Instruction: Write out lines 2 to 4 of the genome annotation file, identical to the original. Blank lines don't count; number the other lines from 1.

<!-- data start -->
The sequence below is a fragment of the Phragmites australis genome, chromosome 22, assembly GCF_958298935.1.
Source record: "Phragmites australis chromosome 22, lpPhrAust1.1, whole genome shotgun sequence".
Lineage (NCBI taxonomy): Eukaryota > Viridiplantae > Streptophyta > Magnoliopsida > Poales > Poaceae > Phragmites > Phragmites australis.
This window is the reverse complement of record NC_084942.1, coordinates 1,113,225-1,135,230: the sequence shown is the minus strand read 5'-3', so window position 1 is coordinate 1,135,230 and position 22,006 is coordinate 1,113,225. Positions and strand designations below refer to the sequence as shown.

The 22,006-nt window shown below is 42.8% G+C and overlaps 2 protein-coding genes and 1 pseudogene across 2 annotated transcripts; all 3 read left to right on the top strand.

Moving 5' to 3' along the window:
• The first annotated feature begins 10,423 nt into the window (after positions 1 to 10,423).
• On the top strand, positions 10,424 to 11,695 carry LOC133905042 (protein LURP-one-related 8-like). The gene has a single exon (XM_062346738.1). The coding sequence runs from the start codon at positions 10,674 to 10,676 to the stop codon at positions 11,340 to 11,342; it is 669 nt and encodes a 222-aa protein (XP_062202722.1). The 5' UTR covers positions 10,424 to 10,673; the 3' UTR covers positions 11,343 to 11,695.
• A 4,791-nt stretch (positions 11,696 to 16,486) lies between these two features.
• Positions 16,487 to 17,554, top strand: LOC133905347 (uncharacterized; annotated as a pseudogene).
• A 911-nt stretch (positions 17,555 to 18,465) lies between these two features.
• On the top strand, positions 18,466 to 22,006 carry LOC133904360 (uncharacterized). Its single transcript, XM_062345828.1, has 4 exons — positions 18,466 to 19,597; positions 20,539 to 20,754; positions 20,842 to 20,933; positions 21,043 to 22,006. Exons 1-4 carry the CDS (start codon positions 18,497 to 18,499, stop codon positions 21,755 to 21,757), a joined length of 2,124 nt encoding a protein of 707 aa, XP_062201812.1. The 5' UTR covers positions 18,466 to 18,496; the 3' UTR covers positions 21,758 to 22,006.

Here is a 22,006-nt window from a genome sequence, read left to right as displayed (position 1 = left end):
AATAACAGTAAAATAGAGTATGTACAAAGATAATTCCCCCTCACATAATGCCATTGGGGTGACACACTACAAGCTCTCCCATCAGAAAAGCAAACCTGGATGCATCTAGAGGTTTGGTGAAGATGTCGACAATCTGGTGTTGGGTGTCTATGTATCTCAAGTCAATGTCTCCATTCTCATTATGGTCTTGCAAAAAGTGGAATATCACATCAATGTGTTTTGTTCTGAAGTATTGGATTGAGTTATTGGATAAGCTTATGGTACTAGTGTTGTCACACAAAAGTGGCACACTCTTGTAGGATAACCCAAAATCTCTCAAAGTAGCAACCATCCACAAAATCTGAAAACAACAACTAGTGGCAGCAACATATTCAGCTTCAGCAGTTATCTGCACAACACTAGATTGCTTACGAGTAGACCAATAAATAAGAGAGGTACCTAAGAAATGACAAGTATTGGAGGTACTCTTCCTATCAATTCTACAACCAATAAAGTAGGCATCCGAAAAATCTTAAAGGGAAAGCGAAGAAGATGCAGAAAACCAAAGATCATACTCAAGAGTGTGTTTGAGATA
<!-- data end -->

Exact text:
Source record: "Phragmites australis chromosome 22, lpPhrAust1.1, whole genome shotgun sequence".
Lineage (NCBI taxonomy): Eukaryota > Viridiplantae > Streptophyta > Magnoliopsida > Poales > Poaceae > Phragmites > Phragmites australis.
This window is the reverse complement of record NC_084942.1, coordinates 1,113,225-1,135,230: the sequence shown is the minus strand read 5'-3', so window position 1 is coordinate 1,135,230 and position 22,006 is coordinate 1,113,225. Positions and strand designations below refer to the sequence as shown.